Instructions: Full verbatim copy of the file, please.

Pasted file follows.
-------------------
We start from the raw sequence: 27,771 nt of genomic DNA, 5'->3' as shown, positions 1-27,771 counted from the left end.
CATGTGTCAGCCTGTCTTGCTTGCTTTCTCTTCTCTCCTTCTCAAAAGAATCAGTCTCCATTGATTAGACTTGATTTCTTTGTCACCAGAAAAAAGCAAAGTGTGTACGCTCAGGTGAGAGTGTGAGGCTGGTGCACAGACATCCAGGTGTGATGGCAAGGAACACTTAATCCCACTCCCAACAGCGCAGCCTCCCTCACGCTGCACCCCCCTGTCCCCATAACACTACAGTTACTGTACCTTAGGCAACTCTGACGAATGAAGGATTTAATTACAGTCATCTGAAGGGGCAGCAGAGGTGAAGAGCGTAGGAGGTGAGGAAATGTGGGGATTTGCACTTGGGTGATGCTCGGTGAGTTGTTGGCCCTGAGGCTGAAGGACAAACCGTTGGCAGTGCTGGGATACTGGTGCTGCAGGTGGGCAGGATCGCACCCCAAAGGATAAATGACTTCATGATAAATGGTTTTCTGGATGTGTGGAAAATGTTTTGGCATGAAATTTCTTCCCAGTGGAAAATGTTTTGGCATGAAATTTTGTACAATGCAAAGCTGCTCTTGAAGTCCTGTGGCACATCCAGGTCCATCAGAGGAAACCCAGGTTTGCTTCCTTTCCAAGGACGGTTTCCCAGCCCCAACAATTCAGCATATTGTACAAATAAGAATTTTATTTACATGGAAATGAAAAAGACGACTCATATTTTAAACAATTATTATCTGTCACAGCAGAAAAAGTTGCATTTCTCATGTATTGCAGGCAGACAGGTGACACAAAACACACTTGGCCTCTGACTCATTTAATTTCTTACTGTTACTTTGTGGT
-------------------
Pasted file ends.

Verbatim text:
We start from the raw sequence: 27,771 nt of genomic DNA, 5'->3' as shown, positions 1-27,771 counted from the left end.
CATGTGTCAGCCTGTCTTGCTTGCTTTCTCTTCTCTCCTTCTCAAAAGAATCAGTCTCCATTGATTAGACTTGATTTCTTTGTCACCAGAAAAAAGCAAAGTGTGTACGCTCAGGTGAGAGTGTGAGGCTGGTGCACAGACATCCAGGTGTGATGGCAAGGAACACTTAATCCCACTCCCAACAGCGCAGCCTCCCTCACGCTGCACCCCCCTGTCCCCATAACACTACAGTTACTGTACCTTAGGCAACTCTGACGAATGAAGGATTTAATTACAGTCATCTGAAGGGGCAGCAGAGGTGAAGAGCGTAGGAGGTGAGGAAATGTGGGGATTTGCACTTGGGTGATGCTCGGTGAGTTGTTGGCCCTGAGGCTGAAGGACAAACCGTTGGCAGTGCTGGGATACTGGTGCTGCAGGTGGGCAGGATCGCACCCCAAAGGATAAATGACTTCATGATAAATGGTTTTCTGGATGTGTGGAAAATGTTTTGGCATGAAATTTCTTCCCAGTGGAAAATGTTTTGGCATGAAATTTTGTACAATGCAAAGCTGCTCTTGAAGTCCTGTGGCACATCCAGGTCCATCAGAGGAAACCCAGGTTTGCTTCCTTTCCAAGGACGGTTTCCCAGCCCCAACAATTCAGCATATTGTACAAATAAGAATTTTATTTACATGGAAATGAAAAAGACGACTCATATTTTAAACAATTATTATCTGTCACAGCAGAAAAAGTTGCATTTCTCATGTATTGCAGGCAGACAGGTGACACAAAACACACTTGGCCTCTGACTCATTTAATTTCTTACTGTTACTTTGTGGT